Monthly Archives: September 2013

Brotherhood of Man

Hey everyone!

As I sit here right now I can’t help but feeling a little proud of myself. Last night I finished a novel that I’ve been working on for a while. Initially I began work on it last spring, but after about six weeks I stopped because the material was becoming difficult to deal with. It’s not often that a character comes into your brain fully formed, but Charlie Gower did just that.  Here’s what happened.

I can’t remember how long ago it was now, maybe a year or two, there was a story about how our local children’s hospital was making severe cuts to mental health services. A number of beds were to be closed as they ‘no longer had the need’ for them. The waiting list at the hospital had been cut from over a thousand kids to just under one hundred. A spokesperson for the hospital was interviewed by the local news and said that services were not going to be affected, even though the cuts were going to be pretty large scale.

As she was talking, my husband and I looked at each other and at the same moment said, ‘She doesn’t believe what she’s saying.’ It was one of those times when you see a spokesperson simply towing the line, reciting what they’ve been told to recite. It was mechanical and totally without feeling. She knew she was standing up there lying and moreover, she knew that everyone watching was going to know it too.

The story disappeared from the headlines for a week or so, but reappeared later when someone did some digging and found out that the reason the wait list had gone from over one thousand to under one hundred is because someone had simply gone in and deleted names. Letters were sent to parents asking if their child still needed mental health assistance. If they didn’t answer they were bumped off the list without as much as a notification. Some would argue that it was the parent’s job to respond, but lo and behold, the very next week there were parents in the media saying, “What letter? We didn’t get a letter.” If it was one or two who said that you could say they were slack or the letter got lost in the mail, but almost a thousand letters?

Now, far be it from me to criticize the IWK. They’ve done great things and are largely a great children’s hospital. They’ve always been there at our time of need when my kids were sick and I know people who have spent lots of time there with very sick children and would gladly sing their praises. But let’s face it, it doesn’t take a genius to see what was going on here. It’s the same thing that goes on with the adult patients who suffer from mental illness.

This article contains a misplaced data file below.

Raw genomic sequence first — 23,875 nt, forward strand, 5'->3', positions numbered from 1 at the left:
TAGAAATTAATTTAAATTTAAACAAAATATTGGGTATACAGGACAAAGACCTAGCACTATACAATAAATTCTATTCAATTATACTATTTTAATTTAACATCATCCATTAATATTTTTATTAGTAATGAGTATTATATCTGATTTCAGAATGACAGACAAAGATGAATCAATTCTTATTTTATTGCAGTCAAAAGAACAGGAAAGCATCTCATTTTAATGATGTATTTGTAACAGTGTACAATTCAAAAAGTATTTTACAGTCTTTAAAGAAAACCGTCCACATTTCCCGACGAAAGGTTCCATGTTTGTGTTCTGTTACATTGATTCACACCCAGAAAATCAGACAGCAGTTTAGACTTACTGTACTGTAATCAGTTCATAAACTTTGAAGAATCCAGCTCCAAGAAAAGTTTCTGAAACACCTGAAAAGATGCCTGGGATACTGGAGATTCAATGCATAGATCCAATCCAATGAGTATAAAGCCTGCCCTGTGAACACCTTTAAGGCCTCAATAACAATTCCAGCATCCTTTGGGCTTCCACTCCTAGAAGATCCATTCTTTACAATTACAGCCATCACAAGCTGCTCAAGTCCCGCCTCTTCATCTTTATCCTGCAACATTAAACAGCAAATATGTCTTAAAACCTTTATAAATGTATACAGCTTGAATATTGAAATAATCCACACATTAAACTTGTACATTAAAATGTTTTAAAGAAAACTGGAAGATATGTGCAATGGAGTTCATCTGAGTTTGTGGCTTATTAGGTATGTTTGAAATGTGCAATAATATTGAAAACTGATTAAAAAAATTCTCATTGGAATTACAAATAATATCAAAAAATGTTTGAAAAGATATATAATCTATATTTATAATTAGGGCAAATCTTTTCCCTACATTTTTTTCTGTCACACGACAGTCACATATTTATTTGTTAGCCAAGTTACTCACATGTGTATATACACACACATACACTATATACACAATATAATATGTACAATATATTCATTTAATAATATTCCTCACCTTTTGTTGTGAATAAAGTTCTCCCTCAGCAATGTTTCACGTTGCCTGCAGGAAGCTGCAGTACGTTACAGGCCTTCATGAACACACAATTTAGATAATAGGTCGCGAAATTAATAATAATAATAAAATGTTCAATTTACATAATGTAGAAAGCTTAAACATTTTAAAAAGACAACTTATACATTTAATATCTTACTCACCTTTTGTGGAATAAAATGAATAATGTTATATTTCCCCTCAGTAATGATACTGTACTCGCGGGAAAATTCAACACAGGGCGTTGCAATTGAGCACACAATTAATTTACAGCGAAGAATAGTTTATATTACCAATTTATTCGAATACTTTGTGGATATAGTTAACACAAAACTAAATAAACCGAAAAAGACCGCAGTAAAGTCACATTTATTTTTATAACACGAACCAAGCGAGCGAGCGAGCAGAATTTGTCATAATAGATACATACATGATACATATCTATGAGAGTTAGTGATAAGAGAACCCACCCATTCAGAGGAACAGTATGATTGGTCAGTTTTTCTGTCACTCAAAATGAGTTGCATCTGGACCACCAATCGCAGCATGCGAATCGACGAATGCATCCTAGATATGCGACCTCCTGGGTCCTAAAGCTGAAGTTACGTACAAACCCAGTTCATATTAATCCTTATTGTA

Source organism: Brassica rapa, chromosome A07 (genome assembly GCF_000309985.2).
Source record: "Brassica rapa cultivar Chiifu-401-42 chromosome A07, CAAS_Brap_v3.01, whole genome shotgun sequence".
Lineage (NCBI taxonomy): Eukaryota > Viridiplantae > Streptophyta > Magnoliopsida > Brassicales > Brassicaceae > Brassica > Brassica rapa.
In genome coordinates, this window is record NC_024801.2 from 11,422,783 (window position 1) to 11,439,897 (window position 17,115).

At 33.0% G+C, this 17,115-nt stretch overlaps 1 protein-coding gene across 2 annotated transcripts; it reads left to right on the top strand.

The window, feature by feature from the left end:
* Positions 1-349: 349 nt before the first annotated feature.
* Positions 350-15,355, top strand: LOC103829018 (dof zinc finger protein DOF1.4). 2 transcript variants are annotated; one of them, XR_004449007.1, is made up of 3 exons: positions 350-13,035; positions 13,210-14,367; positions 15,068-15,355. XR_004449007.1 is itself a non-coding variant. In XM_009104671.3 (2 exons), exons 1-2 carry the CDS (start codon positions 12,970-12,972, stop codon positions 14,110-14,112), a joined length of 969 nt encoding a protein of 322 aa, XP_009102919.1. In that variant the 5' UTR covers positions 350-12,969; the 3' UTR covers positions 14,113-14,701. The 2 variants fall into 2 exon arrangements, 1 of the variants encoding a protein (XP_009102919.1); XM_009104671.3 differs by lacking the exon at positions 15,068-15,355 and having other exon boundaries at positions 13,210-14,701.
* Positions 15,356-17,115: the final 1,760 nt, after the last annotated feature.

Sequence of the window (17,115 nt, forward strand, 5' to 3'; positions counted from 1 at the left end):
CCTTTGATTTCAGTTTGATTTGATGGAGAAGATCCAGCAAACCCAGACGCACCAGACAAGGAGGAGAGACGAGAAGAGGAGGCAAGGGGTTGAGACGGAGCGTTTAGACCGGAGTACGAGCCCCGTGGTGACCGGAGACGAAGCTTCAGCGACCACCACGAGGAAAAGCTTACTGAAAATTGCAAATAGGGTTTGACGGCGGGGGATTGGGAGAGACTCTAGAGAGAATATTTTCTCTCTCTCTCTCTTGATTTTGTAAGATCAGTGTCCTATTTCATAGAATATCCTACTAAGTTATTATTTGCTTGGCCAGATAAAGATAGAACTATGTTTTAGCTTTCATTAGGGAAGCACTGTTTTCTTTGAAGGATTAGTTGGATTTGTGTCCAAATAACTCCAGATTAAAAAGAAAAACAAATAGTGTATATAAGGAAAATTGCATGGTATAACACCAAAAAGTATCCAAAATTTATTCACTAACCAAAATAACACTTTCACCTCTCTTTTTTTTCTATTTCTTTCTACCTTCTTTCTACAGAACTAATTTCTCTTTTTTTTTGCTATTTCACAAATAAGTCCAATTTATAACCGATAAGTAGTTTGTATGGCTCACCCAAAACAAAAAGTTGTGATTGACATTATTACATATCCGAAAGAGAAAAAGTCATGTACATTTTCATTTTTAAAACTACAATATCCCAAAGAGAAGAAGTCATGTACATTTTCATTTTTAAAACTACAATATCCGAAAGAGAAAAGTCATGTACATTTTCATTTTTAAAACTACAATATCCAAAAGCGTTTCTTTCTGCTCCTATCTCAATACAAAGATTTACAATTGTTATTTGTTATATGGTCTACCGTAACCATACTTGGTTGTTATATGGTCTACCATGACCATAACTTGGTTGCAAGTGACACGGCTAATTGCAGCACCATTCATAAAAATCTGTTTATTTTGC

The powers that be were suffering from what I call, ‘Shut up and go away syndrome.’  Sadly I’ve seen it time and again. I’ve had to access mental health services for myself and people close to me. I also volunteered on a crisis line about eight years back and have heard this story from multiple people. Basically what happens is sometimes people go to the hospital in need of help and are refused. Suicidal people are turned away routinely. If you’ve never taken a suicidal person to the hospital right now you’re saying, ‘what do you mean? Don’t they HAVE to take them?’  Nope.  I took someone close to me to the hospital because they were threatening suicide. They had attempted before and had a history of severe mental illness. A doctor looked me straight in the face and said, ‘If he wants to kill himself, we can’t stop him.’  We were sent home. ‘Shut up and go away syndrome’ is very common and it really thrives when you cut services to mental health.

Of course you’re never outright told to shut up and go away, but that got me thinking, what would it look like if you did? What if we lived in a society that not only encouraged troubled people, or people who are not fully productive for whatever reason, to commit suicide? What if it were not just encouraged? What if it were subsidised by the government as a means of saving money?

That’s when Charlie Gower walked in, sat down on my couch and basically said, ‘Here’s what it would look like. Here is my story.’ It was all there in a flash and I started writing.

As you know if you follow this blog at all I have been pretty open about my struggle with mental illness and suicidal thoughts have been a part of that struggle. I’ve had days where I’ve laid in bed and had to force myself to count my reasons to live. I suspect a lot of people do. For that reason this book was difficult to write. It forced me to take a look at some of the thoughts and beliefs that I’ve held and that others have had toward me.